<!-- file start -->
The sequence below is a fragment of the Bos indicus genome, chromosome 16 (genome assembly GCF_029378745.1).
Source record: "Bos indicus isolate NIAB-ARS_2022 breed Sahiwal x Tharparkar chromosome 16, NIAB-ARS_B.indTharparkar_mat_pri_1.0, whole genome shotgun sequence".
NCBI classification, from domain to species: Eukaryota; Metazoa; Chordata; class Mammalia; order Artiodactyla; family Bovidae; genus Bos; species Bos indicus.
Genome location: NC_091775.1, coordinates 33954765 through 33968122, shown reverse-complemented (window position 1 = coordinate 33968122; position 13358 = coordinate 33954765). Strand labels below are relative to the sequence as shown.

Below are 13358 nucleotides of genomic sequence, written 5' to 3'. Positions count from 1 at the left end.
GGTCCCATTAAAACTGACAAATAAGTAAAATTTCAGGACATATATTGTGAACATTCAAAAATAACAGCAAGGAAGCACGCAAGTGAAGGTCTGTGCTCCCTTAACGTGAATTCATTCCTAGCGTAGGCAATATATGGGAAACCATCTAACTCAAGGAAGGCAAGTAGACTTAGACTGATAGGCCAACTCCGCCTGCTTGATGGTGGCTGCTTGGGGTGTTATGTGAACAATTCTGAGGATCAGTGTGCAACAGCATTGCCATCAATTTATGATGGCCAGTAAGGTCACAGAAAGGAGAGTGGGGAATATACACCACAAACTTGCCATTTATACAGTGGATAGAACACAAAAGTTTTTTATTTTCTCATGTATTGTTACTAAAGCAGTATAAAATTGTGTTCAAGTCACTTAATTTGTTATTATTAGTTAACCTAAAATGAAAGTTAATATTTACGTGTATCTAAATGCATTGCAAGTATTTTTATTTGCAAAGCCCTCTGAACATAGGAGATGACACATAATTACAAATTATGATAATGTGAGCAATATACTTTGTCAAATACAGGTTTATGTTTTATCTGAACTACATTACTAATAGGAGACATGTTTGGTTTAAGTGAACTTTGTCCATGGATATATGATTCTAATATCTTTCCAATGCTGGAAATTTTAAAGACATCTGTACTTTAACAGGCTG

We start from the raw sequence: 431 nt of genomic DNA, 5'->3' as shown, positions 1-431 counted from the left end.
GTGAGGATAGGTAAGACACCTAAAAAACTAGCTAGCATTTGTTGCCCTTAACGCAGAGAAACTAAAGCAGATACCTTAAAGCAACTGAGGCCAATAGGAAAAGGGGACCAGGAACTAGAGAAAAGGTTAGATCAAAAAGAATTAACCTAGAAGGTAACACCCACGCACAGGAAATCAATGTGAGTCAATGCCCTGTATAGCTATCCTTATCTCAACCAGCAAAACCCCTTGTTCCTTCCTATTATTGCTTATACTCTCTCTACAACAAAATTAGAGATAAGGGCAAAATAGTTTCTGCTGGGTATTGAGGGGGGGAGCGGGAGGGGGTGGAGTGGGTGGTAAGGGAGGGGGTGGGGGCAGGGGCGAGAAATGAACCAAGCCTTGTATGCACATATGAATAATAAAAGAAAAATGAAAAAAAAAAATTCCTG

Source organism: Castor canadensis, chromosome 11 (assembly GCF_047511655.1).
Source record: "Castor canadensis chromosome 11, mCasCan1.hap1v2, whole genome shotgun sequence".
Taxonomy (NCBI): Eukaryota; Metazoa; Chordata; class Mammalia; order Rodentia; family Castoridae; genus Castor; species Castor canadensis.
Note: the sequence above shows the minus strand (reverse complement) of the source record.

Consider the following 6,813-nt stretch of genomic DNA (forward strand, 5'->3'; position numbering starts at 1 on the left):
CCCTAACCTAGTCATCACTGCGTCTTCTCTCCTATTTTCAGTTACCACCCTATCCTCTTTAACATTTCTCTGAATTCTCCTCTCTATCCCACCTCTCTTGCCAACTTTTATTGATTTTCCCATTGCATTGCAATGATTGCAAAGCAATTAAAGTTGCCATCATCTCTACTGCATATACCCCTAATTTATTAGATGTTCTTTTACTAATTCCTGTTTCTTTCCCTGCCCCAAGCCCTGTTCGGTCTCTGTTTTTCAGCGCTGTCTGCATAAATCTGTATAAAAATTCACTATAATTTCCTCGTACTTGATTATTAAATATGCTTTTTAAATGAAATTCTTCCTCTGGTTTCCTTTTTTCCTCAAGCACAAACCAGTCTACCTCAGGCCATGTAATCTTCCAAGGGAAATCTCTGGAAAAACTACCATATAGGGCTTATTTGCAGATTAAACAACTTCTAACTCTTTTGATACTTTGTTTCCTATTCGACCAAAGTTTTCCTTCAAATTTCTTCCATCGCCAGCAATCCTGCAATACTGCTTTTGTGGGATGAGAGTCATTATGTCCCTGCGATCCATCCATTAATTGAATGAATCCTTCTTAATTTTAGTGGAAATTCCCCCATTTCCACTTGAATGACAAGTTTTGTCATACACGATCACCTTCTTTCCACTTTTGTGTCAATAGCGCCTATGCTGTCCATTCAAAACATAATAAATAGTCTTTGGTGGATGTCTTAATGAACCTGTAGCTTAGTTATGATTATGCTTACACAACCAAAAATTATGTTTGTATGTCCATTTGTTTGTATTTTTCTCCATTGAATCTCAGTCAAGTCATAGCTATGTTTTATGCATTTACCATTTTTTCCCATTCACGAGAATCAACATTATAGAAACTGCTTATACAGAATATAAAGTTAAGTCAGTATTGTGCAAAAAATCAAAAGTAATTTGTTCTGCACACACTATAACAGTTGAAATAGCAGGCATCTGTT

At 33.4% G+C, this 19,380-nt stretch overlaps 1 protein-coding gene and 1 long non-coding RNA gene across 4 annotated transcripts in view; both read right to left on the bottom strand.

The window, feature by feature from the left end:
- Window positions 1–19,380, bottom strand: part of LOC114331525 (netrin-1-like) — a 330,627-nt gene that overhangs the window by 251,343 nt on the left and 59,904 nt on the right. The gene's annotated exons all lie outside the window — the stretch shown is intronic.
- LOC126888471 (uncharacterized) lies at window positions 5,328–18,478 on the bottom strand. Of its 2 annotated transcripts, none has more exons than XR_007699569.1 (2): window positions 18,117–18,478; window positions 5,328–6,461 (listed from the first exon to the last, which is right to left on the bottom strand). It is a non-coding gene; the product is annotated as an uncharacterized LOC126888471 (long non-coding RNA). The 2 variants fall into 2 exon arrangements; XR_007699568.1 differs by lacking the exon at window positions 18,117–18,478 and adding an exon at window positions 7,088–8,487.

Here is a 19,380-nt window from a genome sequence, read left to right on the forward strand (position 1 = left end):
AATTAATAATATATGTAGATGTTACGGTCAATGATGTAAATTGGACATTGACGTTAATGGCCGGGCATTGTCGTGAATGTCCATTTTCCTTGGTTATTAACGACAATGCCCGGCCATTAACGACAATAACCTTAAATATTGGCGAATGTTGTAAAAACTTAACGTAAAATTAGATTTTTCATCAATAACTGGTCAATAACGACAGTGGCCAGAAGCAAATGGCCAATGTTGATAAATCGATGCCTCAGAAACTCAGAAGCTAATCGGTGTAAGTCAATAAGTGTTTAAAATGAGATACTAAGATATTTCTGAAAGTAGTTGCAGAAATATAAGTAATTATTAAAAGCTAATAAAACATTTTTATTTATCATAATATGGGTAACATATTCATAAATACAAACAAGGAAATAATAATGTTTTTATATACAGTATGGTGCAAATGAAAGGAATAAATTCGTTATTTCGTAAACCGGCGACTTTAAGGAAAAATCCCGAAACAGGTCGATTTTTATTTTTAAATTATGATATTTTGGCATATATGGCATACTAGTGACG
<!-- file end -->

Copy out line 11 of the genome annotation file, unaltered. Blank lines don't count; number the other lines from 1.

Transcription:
Taxonomy (NCBI): Eukaryota; Metazoa; Chordata; class Mammalia; order Rodentia; family Castoridae; genus Castor; species Castor canadensis.